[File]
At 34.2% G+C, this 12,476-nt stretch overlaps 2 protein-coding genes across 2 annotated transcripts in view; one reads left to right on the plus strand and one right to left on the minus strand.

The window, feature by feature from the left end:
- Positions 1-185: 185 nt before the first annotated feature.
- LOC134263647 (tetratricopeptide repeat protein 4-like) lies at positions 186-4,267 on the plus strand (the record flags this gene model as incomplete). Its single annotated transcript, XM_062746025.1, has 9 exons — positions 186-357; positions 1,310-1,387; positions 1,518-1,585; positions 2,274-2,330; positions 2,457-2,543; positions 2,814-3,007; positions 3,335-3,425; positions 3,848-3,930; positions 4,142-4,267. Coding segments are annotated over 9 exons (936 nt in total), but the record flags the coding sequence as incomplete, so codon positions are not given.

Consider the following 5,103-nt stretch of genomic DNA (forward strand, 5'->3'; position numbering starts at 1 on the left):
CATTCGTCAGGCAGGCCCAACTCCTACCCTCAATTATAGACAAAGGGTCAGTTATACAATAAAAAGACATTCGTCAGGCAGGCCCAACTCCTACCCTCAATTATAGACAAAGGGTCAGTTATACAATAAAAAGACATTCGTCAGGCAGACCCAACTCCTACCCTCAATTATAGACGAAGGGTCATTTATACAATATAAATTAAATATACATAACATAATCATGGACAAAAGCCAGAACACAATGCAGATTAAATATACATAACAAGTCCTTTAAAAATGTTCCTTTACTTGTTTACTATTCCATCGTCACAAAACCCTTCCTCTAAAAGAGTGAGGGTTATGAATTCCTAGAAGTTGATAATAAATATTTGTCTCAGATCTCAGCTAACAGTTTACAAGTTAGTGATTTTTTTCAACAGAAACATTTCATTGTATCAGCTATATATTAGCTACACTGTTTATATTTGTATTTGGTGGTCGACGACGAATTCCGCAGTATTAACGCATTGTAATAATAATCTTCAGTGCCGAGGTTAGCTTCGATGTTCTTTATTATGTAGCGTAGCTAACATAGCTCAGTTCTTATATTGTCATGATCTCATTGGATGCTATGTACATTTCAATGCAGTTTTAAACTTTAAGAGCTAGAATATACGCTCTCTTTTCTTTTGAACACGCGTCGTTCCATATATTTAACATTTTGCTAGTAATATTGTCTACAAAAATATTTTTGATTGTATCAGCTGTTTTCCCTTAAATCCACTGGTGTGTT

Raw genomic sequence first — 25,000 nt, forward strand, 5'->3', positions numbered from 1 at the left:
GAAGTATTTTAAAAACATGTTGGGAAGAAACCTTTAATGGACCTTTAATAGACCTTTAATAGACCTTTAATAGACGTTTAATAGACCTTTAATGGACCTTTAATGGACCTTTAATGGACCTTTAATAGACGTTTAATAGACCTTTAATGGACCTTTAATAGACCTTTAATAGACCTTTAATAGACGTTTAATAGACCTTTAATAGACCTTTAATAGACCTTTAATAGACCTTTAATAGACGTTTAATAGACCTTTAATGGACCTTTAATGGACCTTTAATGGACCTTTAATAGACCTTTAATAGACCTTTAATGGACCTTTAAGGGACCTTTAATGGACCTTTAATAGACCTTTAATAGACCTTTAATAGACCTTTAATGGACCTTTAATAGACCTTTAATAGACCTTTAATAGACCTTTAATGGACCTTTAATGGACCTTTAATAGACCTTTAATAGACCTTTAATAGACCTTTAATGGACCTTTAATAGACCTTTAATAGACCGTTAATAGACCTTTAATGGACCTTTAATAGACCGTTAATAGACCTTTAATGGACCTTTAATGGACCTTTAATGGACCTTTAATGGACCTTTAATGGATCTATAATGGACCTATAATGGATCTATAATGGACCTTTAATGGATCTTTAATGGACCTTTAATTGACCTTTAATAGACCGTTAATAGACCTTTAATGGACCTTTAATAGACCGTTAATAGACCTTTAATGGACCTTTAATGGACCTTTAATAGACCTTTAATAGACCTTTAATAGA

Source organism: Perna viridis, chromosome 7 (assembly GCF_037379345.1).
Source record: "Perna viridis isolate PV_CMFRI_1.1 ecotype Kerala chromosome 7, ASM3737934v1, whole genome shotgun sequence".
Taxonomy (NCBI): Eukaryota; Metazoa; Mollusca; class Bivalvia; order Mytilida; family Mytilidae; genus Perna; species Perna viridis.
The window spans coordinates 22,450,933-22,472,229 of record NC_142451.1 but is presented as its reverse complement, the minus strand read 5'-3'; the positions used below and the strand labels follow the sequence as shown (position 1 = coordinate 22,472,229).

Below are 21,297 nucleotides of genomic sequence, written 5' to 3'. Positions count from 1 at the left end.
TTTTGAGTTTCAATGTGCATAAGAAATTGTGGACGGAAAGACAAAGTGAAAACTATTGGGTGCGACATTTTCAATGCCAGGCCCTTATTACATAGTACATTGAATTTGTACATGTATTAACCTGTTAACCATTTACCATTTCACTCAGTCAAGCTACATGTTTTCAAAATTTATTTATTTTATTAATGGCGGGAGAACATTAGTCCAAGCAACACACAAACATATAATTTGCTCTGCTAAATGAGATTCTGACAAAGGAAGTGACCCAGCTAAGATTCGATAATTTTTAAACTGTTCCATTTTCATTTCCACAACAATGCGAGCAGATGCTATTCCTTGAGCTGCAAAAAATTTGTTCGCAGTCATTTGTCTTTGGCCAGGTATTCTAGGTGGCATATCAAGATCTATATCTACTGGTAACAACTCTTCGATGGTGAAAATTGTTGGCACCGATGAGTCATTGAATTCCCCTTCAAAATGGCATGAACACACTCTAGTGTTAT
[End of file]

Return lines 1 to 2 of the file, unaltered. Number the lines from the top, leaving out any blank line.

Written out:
At 34.2% G+C, this 12,476-nt stretch overlaps 2 protein-coding genes across 2 annotated transcripts in view; one reads left to right on the plus strand and one right to left on the minus strand.

The window, feature by feature from the left end: